The Fraud Injunction Act statute authorizes a “restraining order” against assets when a person is “alienating or disposing of property, or intends to alienate or dispose of property” that is “obtained from” or “traceable to” certain federal offenses. In such cases, the statute permits a court to prohibit the use of tainted property “or property of equivalent value” before trial to ensure that sufficient assets are available to satisfy any judgment.
In 2012, the federal government charged Sila Luis with conspiracy to commit Medicare fraud – a scheme allegedly amounting to over $45 million, stemming from claims for home health services that were neither medically necessary nor actually performed. Using the Fraud Injunction Act, the federal government asked the district court to freeze all of Luis’s assets, including those that were not even allegedly obtained through fraud, totaling approximately $15 million. The district court agreed to impose the freeze. .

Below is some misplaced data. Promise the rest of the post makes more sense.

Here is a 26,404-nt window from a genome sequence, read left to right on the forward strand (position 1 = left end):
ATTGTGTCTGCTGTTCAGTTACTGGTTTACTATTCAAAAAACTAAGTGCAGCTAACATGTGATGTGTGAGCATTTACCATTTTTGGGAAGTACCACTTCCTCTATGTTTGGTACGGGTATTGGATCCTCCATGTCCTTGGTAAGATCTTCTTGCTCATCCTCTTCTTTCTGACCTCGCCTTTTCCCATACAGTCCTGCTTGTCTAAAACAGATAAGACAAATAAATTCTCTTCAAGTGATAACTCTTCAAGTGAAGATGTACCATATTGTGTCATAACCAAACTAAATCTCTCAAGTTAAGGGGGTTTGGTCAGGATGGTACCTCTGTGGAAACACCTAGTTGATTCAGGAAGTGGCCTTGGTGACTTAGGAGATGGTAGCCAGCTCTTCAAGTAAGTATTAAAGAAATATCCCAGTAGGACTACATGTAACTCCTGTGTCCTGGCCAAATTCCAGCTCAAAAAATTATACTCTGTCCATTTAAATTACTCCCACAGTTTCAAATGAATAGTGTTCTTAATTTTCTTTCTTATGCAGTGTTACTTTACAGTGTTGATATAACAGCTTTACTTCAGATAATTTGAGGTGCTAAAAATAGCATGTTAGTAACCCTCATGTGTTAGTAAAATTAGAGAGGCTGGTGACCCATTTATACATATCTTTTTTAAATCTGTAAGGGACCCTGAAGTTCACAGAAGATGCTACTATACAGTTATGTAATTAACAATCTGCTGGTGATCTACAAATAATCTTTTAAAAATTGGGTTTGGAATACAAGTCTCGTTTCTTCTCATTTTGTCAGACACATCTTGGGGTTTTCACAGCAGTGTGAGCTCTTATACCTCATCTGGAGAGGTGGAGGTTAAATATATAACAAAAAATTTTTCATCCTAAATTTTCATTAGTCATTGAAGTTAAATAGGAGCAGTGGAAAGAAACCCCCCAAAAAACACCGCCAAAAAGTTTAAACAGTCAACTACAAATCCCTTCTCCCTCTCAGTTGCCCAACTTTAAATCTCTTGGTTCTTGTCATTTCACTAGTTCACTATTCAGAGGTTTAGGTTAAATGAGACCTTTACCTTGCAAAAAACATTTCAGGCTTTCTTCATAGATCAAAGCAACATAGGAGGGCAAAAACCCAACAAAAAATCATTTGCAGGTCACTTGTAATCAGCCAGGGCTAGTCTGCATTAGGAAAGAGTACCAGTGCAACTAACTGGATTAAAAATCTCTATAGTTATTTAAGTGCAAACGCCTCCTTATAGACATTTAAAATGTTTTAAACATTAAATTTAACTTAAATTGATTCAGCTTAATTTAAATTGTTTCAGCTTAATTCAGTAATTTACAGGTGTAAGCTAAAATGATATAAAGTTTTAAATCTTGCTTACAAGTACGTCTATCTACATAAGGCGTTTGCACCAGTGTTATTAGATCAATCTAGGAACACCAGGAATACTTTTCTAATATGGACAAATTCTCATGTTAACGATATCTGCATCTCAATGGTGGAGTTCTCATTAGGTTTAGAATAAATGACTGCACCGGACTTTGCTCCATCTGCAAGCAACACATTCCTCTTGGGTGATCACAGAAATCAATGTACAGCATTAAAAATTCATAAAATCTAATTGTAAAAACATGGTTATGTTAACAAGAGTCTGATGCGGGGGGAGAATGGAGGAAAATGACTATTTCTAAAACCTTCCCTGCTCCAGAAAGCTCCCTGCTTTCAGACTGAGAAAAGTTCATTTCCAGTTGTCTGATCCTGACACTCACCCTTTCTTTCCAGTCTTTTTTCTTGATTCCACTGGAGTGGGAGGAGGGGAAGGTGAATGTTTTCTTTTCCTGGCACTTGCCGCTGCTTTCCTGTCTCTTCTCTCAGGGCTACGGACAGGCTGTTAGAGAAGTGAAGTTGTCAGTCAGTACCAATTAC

Luis then requested that the district court release her untainted assets so she may retain her lawyer. The district court denied the request, explaining that, because the government could locate “only a fraction of the assets” Medicare had paid Luis’s companies, her “untainted” assets also could be frozen. The district court likened Luis’s situation to that of a bank robber indicted for stealing $100,000; That is, if the robber has already spent the allegedly stolen money which he could not use to hire his preferred lawyer in any case, he also should not be able to spend a different $100,000 he “just happens” to have to hire the lawyer he wants.